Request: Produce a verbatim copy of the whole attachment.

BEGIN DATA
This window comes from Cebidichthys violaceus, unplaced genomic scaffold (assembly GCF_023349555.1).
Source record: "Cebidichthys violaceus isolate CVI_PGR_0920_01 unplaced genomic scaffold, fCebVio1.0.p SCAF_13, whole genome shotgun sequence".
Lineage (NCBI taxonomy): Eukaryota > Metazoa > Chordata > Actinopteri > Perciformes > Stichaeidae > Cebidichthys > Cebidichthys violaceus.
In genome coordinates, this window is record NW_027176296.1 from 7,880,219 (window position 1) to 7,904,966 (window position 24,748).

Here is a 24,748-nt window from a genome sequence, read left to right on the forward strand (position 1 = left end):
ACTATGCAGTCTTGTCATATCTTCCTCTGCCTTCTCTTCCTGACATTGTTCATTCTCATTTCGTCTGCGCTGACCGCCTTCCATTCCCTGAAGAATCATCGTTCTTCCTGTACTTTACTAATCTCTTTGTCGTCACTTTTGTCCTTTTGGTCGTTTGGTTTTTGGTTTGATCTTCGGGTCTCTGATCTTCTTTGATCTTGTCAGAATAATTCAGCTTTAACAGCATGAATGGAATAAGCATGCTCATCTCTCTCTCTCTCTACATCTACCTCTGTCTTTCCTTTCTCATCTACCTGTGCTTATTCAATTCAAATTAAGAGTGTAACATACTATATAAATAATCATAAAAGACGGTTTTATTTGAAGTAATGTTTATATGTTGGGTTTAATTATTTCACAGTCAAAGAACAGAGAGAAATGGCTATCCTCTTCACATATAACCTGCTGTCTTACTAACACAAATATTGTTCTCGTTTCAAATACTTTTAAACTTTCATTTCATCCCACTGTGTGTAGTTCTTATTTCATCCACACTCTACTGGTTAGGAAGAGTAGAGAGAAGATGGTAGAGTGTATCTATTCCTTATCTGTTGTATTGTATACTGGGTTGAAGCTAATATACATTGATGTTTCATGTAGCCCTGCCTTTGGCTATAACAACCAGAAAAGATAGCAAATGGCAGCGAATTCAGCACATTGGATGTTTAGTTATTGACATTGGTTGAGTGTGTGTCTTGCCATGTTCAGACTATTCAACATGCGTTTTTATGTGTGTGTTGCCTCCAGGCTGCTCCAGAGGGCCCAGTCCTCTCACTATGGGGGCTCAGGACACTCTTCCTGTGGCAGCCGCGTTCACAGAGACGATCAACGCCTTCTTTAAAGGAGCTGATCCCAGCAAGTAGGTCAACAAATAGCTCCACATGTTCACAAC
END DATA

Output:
This window comes from Cebidichthys violaceus, unplaced genomic scaffold (assembly GCF_023349555.1).
Source record: "Cebidichthys violaceus isolate CVI_PGR_0920_01 unplaced genomic scaffold, fCebVio1.0.p SCAF_13, whole genome shotgun sequence".
Lineage (NCBI taxonomy): Eukaryota > Metazoa > Chordata > Actinopteri > Perciformes > Stichaeidae > Cebidichthys > Cebidichthys violaceus.
In genome coordinates, this window is record NW_027176296.1 from 7,880,219 (window position 1) to 7,904,966 (window position 24,748).

Here is a 24,748-nt window from a genome sequence, read left to right on the forward strand (position 1 = left end):
ACTATGCAGTCTTGTCATATCTTCCTCTGCCTTCTCTTCCTGACATTGTTCATTCTCATTTCGTCTGCGCTGACCGCCTTCCATTCCCTGAAGAATCATCGTTCTTCCTGTACTTTACTAATCTCTTTGTCGTCACTTTTGTCCTTTTGGTCGTTTGGTTTTTGGTTTGATCTTCGGGTCTCTGATCTTCTTTGATCTTGTCAGAATAATTCAGCTTTAACAGCATGAATGGAATAAGCATGCTCATCTCTCTCTCTCTCTACATCTACCTCTGTCTTTCCTTTCTCATCTACCTGTGCTTATTCAATTCAAATTAAGAGTGTAACATACTATATAAATAATCATAAAAGACGGTTTTATTTGAAGTAATGTTTATATGTTGGGTTTAATTATTTCACAGTCAAAGAACAGAGAGAAATGGCTATCCTCTTCACATATAACCTGCTGTCTTACTAACACAAATATTGTTCTCGTTTCAAATACTTTTAAACTTTCATTTCATCCCACTGTGTGTAGTTCTTATTTCATCCACACTCTACTGGTTAGGAAGAGTAGAGAGAAGATGGTAGAGTGTATCTATTCCTTATCTGTTGTATTGTATACTGGGTTGAAGCTAATATACATTGATGTTTCATGTAGCCCTGCCTTTGGCTATAACAACCAGAAAAGATAGCAAATGGCAGCGAATTCAGCACATTGGATGTTTAGTTATTGACATTGGTTGAGTGTGTGTCTTGCCATGTTCAGACTATTCAACATGCGTTTTTATGTGTGTGTTGCCTCCAGGCTGCTCCAGAGGGCCCAGTCCTCTCACTATGGGGGCTCAGGACACTCTTCCTGTGGCAGCCGCGTTCACAGAGACGATCAACGCCTTCTTTAAAGGAGCTGATCCCAGCAAGTAGGTCAACAAATAGCTCCACATGTTCACAAC